BAMAKO (Reuters) - Three United Nations peacekeepers were injured in northern Mali on Saturday when a blast struck their convoy near the northern desert town of Kidal, the U.N. mission said.
The attack on the peacekeepers from Senegal is the latest in a string of incidents that has forced France to reinforce its presence in Mali to help the U.N. force weather a resurgence by Islamist militants.
The U.N. peacekeepers were attacked as they were transporting water on a road 12 km (7 miles) southwest of Kidal. The two most seriously injured soldiers will be flown to Dakar for treatment, the U.N. mission said.
David Gressly, deputy chief of the U.N. mission, which is known as MINUSMA, called on armed groups in talks with Mali’s government to warn U.N. troops of any impending attack if they could.
France dispatched thousands of troops last year to retake control of northern towns that had been seized in 2012 by separatist and al Qaeda-linked rebels after a coup in Bamako.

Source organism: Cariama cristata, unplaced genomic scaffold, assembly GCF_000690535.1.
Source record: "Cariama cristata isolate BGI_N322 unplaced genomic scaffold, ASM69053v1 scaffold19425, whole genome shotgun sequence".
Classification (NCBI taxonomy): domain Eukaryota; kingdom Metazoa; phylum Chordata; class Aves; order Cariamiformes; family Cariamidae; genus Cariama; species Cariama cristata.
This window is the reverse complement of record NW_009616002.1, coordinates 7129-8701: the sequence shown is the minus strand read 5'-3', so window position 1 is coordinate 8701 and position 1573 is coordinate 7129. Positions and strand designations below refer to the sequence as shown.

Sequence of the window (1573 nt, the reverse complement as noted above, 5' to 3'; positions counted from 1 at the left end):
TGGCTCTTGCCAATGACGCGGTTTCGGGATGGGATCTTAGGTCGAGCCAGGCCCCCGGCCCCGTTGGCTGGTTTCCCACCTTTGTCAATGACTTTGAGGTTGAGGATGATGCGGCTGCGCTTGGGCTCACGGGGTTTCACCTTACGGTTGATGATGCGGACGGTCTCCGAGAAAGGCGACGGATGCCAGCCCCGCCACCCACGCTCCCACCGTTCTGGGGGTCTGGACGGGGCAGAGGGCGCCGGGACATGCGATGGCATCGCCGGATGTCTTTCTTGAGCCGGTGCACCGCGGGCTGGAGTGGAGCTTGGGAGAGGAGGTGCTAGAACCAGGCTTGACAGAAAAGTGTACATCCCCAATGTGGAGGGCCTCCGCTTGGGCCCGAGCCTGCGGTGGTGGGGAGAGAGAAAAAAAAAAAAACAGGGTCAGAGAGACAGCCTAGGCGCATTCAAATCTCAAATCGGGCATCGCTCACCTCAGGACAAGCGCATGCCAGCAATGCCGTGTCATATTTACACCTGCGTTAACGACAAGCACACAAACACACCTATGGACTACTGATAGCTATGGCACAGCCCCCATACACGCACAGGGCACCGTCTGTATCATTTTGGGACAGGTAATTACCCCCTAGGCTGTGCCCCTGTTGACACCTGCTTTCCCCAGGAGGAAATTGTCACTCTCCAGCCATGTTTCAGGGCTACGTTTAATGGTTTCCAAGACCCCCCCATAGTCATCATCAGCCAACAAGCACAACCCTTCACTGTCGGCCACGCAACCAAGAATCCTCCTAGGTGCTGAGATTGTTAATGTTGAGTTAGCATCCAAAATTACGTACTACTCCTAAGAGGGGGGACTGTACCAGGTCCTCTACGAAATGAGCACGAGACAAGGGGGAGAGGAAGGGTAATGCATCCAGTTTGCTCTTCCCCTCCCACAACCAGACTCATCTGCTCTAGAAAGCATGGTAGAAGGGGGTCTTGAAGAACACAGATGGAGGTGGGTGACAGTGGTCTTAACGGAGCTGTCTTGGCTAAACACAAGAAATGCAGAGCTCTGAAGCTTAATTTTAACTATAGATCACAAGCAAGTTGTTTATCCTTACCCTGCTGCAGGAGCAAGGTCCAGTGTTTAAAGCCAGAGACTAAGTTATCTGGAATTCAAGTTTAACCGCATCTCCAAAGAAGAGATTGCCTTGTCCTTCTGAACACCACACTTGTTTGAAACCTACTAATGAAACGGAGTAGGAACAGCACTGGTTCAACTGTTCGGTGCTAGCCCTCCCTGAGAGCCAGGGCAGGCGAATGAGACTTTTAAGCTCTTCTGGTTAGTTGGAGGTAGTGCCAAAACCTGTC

Elections were held last summer and U.N. troops are now meant to help stabilize the north. But at least 20 peacekeepers have been killed in the last two months alone, underscoring how exposed the mission is to ambushes and roadside bombs.
Meanwhile, the Bamako government and armed groups that distanced themselves from the al Qaeda-linked Islamists are holding peace talks in Algeria.
Earlier this year, Paris repositioned some of its troops outside Mali to look at the regional security threat across the Sahara-Sahel zone. But attacks in recent weeks have forced France to send more troops back to Mali.
“These groups are trying to make a return after the defeat they suffered at the hands of the French,” French Defense Minister Jean-Yves Le Drian said in Dakar on Friday.
“We cannot therefore allow this evil to return.”
Reporting by Adama Diarra in Bamako and Diadie Ba in Dakar; Writing by David Lewis, Editing by Rosalind Russell